best graphic novels 2020

A graphic novel uses the interaction of text and images/illustration to create a story. Quick myth buster: These are not children’s literature! Graphic novels are not comic books.

Comic books are a form of shorter stories that are released as issues, where, say, a monthly issue would have a complete story starting and ending in it. Whereas in a graphic novel, the storytelling is a little more complex and the stories are longer. A graphic novel can somewhere be placed between a storybook/novel and a movie.

Why do women in literature matter?

Women’s literature is often categorised by publishers as a category of writing done by women. This definition, however, is reductive in the present times. Keeping an account of all the stories, narratives and experiences of women is so crucial. Every time a woman’s voice is neglected, a share of history is lost. With a rise in female protagonists and women in media and literature, women across the globe are able to put across stories from their perspective.

Top 5 women-centric graphic novels 

  1. Persepolis: The Story of a Childhood by Marjane Satrapi

The autobiographical novel is a very engaging memoir about Satrapi’s childhood and her life in pre and post-Islamic revolution in Iran. The novel has also been made into a movie which is as engaging as the book. Satrapi does an incredible job by projecting serious and sensitive matters like surveillance, war, religion etc from the lens of a child. The novel transcends and takes us through the journey of Satrapi and her rebel side. Persepolis not only presents the political climate of Iran but also questions it through the scope of feminism and interpersonal relationships. 

Persepolis (women centric graphic novel)
Persepolis by Marjane Satrapi

2. All My Darling Daughters by Fumi Yoshinaga

All My Darling Daughters is a one-shot Japanese manga. Not only does the novel explore the history of women, but also aims to explore and understand the history of women’s relationships with each other. The intersectional aspect of the novel makes it an interesting read. Yukiko is the protagonist and the author divides the novel into five parts to explore different women who have impacted Yukiko’s life. The novel projects the relationship that a grown-up woman has with her mother. 

All My Darling Daughters by Fumi Yoshinaga
All My Darling Daughters by Fumi Yoshinaga
  1. Fun Home by Alison Bechdel

This is a graphic memoir of Bechdel’s childhood and tales about growing up. It is very hard to miss out on this book if you are looking for graphic novels. This novel talks about the hetero-normative gender identity enforced by society and the different stakeholders of the society. The novel revolves around Bechdel trying to grapple with her identity as a lesbian. It presents issues of identity, sexual orientation, and gender roles while exploring the struggles of a dysfunctional family. Bechdel tries to align her relationship with her father while understanding herself.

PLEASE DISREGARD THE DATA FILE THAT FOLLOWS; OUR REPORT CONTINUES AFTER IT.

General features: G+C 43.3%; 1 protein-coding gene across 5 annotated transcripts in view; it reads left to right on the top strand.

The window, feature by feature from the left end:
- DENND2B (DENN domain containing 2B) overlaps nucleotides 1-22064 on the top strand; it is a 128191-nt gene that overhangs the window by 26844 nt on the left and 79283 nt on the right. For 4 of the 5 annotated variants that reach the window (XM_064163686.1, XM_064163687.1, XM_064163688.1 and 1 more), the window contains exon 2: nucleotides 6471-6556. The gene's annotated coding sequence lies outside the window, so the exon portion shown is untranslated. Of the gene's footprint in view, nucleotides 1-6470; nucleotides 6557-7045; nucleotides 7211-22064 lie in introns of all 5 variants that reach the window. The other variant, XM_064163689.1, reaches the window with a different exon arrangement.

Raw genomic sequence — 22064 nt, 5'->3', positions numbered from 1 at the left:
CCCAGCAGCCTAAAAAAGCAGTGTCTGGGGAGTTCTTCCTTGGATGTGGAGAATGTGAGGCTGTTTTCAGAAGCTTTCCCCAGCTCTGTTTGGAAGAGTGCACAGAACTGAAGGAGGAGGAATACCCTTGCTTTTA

Fun Home by Alison Bechdel

4. Through the Woods by Emily Carroll 

Emily Carroll’s Through the Woods, a collection of gothic horror stories, is a gut-twisting story with a beautiful cover of language that swiftly navigates the reader throughout. The theme largely revolves around alienation, especially of young women. In this book, Emily Carroll brings together five tales of horror that are put together with similar backgrounds. All the stories are set in deep dark woods. This horror graphic novel fails to miss any chord.

Through the Woods’ by Emily Carroll

5. The Best We Could Do by Thi Bui

A national bestseller and recipient of much applause, this graphic novel is a sheer delight. Bui writes that she is “seeking an origin story that will set everything right”. ‘Cultural diversity and immigration’ is a concept that is universal and at the same time very personal. Bui in her book takes us through her journey where she tries to understand her family history, understand and improvise on the relationship with her parents. She tries to fit-in into her new land. This generational story is not only a treat for the reader but also a strong reflection of reality. 

‘The Best We Could Do’ by Thi Bui

Happy reading! Don’t forget to tell me about your experience with these books.


By Anukriti Khemka

Anukriti Khemka is the Digital Ninja of The Wonk. She handles all the digital needs of The Wonk. She also writes for her column "Talking Trends". She loves to analyse digital trends and make sense out of them.

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